Bette Archard also has half a glass of wine at 5, with a handful of nuts. Archard eats a healthy diet: Cheerios in the morning, fruit and yogurt, or cottage cheese at lunch, and a lot of vegetables and fish. She likes the entrée salad with salmon at the Oak Hammock dining hall.
But she doesn't deny herself ice cream, and sometimes a pint of her favorite flavor is her lunch. For years, that was Ben & Jerry's Cherry Garcia. "Now I'm branching out — pistachio, Belgian chocolate," she said.
Archard can get away with it — and still maintain a lithe figure — because being physically active has been a long-standing part of her life. The former PE teacher retired to run a children's camp with her husband in Maine. Now she does water aerobics three times a week and walks her poodle, Gigi, several times a day.
That provides her with the "moving natural" principle in the Blue Zones' "Power 9."
"What we've learned is that they don't run marathons, but are moving throughout the day," Amy Tomczyk of Blue Zones said. "This has such an impact on your metabolic system."
Marvin and Helen Berk are the poster couple of Oak Hammock for healthful living. A photo of them decked out in tennis attire by the courts appears on the brochure. Both are in their early 80s, but they look a decade younger, largely owing to the few games of tennis they play each week.
Helen Berk, like Bette Archard, was a PE teacher, and then started playing tennis regularly when her youngest son was in kindergarten.
"With four boys we did a lot of camping," Helen said. "We still like to take walks and be outdoors."
"We are more active now than in our first 10 years of retirement," Marvin added.
Like Archard, the Berks eat moderately but enjoyably: a few glasses of wine each week; cereal and coffee in the morning, and one glass of orange juice between them.
"We try not to eat a lot of carbs — pasta, bread — but we're not real strict about it," Helen said. They can also afford an occasional indulgence, with ice cream in the freezer and chocolates on hand.
"I do like my sweets," Helen said.
Finding fun in aging
Shirley Bloodworth, 83, lives according to what she calls her "5 G mantra": glad to be here; good-natured; generous; genuine and slightly goofy.
"They teach me not to take myself too seriously," she said. "You have to release yourself."
After Bloodworth's husband died five years ago, she turned to travel.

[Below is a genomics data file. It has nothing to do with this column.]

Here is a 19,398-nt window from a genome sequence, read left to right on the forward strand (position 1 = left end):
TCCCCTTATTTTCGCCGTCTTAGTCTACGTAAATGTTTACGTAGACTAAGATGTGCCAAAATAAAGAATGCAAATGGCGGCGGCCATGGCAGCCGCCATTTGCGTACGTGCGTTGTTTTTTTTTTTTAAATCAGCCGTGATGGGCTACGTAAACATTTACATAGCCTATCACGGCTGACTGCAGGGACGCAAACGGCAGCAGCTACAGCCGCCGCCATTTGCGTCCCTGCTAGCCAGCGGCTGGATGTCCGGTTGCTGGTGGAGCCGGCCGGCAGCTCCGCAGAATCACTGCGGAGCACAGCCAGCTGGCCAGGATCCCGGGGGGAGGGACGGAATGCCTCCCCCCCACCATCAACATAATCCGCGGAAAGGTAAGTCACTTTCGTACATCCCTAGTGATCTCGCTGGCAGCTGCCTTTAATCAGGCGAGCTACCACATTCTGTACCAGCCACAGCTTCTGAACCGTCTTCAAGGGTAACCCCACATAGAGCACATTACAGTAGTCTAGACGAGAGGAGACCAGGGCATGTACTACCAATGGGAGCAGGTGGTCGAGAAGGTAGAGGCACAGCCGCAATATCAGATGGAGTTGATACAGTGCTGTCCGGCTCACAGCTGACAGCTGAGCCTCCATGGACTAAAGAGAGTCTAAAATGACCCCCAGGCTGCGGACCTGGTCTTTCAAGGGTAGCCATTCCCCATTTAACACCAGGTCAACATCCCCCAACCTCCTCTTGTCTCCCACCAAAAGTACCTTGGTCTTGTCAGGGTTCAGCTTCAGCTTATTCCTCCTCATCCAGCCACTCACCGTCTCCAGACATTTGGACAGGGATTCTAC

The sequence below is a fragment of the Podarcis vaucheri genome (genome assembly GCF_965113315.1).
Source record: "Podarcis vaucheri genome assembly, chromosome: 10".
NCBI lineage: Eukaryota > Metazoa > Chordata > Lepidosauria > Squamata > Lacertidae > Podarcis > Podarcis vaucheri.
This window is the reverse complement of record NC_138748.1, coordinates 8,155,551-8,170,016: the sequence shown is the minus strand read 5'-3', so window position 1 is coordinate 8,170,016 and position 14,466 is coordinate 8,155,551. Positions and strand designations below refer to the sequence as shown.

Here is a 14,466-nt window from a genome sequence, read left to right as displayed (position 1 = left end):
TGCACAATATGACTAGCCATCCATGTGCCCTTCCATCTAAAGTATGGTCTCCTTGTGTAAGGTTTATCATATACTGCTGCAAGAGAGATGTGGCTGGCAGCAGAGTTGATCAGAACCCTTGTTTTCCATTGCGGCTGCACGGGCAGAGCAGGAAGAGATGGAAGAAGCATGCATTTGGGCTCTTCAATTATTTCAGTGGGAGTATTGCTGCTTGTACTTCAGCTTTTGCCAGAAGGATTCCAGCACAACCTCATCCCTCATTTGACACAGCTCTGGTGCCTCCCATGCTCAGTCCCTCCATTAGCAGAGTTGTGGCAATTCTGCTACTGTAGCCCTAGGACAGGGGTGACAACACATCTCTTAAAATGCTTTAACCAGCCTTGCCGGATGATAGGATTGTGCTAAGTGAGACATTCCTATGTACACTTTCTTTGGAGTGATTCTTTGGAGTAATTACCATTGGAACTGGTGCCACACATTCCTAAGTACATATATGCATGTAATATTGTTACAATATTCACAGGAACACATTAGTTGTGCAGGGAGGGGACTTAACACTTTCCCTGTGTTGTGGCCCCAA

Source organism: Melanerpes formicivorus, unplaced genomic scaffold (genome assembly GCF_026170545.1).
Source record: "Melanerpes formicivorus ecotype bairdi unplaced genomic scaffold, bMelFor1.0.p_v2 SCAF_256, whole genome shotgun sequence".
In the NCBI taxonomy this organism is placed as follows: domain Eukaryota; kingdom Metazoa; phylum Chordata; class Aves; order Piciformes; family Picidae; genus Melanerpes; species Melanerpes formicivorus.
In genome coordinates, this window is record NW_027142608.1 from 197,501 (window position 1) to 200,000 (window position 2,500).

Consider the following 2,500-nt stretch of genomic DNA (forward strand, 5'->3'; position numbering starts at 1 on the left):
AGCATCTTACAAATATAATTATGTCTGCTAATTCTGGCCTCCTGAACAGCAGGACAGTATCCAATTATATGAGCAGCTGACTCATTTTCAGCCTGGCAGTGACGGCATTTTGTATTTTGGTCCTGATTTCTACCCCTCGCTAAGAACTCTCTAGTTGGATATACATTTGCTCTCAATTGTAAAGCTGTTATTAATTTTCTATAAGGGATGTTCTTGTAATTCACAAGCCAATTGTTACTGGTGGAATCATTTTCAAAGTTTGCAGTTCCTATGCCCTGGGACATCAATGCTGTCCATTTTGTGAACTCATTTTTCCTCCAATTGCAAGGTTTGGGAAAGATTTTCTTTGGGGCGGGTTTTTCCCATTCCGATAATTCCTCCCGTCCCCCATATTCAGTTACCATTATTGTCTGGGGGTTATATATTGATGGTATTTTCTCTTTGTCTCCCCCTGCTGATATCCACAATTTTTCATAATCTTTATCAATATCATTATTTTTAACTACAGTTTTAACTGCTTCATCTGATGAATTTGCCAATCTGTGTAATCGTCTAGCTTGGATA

She's walked on a glacier in Alaska and is getting ready for a monthlong cruise in the East, and hot air ballooning over Lake Victoria in Africa. "I'm afraid of heights, but I've already paid for it, so I'm going," she said.
Bloodworth believes her irreverent, forward-motion attitude helps keep her alive and young.
"I don't sit around and talk about what used to be. That's a real killer."
Ruth Eckhoff, too, found ways to move on after losing her husband 23 ago. "I've kind of come into my own," she said. "The first big decision I made was to buy a new car in 1992." She still drives that car — to her painting class. Watercolor painting is a talent she's developed in her later years.
For Alvin Warnick, "looking on the bright side" is key to his happiness and longevity. Like many of the people interviewed, he lost a spouse, but learned how to heal from loss and find enjoyment in the things he's always found fun.
"I still go to all the football games. I have the same seats I've had since 1964," he said.
Bette Archard and her husband used to do ballroom dancing four times a week. She still loves music and keeps it on often in her apartment.
"It keeps me company. Sometimes I dance to it," she said.
And while Archard loves the company of people in the dining hall, she's not afraid to eat alone, or in the company of her dog Gigi.
"I get take-out and Gigi and I watch the Wheel of Fortune or Jeopardy."
Part of enjoying life, for many of these successful seniors, is not dwelling on death.
"I'm not afraid of dying," Eckhoff said.
"You don't want to live forever, but you don't want to think about not being here."
Marvin and Helen Berk, too, live with an awareness of death without obsessing over it.
"You don't know what's around the corner, but our attitude is to enjoy life," Helen said.
Marvin added, "We are appreciative of our opportunities and aware of the fact that all of this doesn't go on forever."
Contact Kristine Crane at 338-3119, or firstname.lastname@example.org.